When compared with open repair, endovascular repair of traumatic thoracic aortic rupture is associated with a lower rate of death and therefore should be considered as the first line therapy for acute traumatic rupture of the thoracic aorta, Ludovic Canaud, A de Villeneuve Hospital, Montpellier, France, told delegates at the Society for Vascular Surgery Annual Meeting in Chicago, USA.
Canaud presented the results of a study which sought to compare the outcome between open and endovascular repair of acute traumatic rupture of the thoracic aorta.
Seventy five patients (mean age 38.6±10.7 years) with an acute traumatic aortic rupture were referred to our hospital between January 1990 and November 2010. Thirty six patients (34 men, mean age 34.2±10.8 years) underwent surgical repair using cardiopulmonary bypass. Endovascular repair was performed in 45 patients (33 men, mean age 40.3+/-11 years. The two groups were statistically comparable.
The overall mortality was significantly lower for the endovascular group (p=0.03) and was respectively 11.1% (intra-operative mortality 8.3%) for the surgical group and 2.2% (intra-operative mortality 0%) for the endovascular group. The mortality rate related to aortic repair for the surgical and endovascular groups was respectively 11.1% and 0%. In the surgical group, the morbidity rate was 13.8%: four cases of recurrent nerve palsy and one false anastomotic aneurysm were diagnosed at 52 months. In the endovascular group, the morbidity rate was 15.5%: three cases of intra-operative inadvertent coverage of supra-aortic trunks (requiring in two cases a secondary procedure after one and two years to revascularise the supra-aortic trunks), one proximal type I endoleak (requiring deployment of a second stent-graft at day 2), two stent graft collapses in the first postoperative month (treated by open repair and explantation in one case and by the deployment of a second stent-graft in the other case) and one intra-operative iliac rupture (surgically repaired) were seen. No cases of paraplegia or stroke were observed. The median follow-up was 8.7 years (range 0.2–15).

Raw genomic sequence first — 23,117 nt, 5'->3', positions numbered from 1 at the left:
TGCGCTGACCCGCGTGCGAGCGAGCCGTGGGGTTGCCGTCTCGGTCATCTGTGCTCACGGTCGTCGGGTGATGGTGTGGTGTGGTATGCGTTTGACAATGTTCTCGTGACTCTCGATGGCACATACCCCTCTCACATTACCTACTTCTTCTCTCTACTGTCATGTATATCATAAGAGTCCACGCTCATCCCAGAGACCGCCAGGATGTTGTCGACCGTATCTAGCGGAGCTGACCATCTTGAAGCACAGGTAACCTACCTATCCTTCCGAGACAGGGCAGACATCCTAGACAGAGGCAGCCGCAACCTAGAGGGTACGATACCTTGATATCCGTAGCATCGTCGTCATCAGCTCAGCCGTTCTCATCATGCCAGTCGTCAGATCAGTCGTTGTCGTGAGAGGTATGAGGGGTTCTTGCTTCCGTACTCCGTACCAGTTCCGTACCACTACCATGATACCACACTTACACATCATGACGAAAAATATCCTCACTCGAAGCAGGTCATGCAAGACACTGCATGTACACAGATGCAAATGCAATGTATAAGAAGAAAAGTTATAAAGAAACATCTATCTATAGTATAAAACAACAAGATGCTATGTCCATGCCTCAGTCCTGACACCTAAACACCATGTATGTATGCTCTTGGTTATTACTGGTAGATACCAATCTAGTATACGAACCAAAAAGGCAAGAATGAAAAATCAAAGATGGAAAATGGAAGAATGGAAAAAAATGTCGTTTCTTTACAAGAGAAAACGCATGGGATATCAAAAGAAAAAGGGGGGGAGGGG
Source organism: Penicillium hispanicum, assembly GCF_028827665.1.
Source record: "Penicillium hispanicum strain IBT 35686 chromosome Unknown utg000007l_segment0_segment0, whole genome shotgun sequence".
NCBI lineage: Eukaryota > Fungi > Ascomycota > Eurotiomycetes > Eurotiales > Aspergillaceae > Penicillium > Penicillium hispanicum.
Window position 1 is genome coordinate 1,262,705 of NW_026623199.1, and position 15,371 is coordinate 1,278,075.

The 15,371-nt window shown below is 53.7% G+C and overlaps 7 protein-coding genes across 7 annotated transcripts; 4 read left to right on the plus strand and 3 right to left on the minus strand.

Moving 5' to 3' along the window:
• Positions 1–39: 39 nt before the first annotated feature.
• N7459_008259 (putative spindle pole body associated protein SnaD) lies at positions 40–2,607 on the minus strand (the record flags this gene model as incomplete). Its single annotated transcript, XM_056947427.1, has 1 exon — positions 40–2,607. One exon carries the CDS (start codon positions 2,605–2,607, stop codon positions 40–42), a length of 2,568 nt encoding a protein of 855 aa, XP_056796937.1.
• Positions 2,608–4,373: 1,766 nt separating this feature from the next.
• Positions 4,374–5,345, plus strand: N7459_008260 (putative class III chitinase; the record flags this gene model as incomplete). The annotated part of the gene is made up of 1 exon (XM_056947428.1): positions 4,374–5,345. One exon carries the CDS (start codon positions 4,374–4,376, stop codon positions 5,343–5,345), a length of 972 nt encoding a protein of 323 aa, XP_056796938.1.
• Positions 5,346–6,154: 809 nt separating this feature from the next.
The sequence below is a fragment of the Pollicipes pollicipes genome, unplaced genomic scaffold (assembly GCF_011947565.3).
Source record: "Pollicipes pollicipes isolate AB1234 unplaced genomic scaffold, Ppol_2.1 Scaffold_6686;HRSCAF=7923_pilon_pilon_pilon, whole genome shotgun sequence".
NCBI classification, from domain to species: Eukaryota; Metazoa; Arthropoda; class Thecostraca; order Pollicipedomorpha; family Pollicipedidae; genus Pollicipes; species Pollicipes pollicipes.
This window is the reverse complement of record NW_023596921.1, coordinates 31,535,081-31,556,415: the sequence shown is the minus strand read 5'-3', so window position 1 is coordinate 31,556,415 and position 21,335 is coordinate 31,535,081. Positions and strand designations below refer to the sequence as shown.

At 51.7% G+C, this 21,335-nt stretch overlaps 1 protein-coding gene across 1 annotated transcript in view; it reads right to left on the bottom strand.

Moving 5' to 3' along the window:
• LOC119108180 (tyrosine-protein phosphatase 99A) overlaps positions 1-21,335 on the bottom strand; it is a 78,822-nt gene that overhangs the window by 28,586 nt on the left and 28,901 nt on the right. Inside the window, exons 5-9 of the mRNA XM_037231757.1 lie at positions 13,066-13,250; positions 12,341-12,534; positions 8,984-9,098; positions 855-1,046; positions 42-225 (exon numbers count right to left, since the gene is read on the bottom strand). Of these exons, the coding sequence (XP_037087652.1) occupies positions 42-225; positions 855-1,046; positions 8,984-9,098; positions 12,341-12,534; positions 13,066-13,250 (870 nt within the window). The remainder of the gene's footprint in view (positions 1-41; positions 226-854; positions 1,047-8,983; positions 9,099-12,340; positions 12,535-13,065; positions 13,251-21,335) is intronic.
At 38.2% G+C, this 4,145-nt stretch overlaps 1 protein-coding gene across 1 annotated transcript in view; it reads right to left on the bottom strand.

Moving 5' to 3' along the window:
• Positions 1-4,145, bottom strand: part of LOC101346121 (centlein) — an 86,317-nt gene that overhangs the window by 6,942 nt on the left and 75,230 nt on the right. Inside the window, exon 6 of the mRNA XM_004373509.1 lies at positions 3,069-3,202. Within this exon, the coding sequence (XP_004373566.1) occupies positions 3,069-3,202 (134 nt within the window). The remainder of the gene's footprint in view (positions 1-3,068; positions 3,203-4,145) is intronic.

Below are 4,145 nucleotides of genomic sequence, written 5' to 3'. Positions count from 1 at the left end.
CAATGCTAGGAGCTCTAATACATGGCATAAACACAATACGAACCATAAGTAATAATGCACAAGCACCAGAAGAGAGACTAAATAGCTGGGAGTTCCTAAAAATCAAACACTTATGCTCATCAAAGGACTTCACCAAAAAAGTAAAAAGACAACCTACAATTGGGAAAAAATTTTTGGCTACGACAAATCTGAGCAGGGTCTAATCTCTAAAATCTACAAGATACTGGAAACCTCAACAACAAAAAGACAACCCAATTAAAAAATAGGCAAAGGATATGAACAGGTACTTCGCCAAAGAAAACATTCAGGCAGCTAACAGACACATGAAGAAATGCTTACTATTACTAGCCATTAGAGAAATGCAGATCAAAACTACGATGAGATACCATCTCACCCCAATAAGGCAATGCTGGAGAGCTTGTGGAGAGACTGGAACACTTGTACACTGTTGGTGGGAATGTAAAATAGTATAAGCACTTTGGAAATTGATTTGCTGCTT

In conclusion, Canaud said that endovascular repair should be considered as the first line therapy for acute traumatic rupture of the thoracic aorta, except in some rare but challenging anatomic situations.
“Open repair remains a valid option in cases of high aortic arch angulation, small diameter aorta and closeness to the supra-aortic trunks,” he said.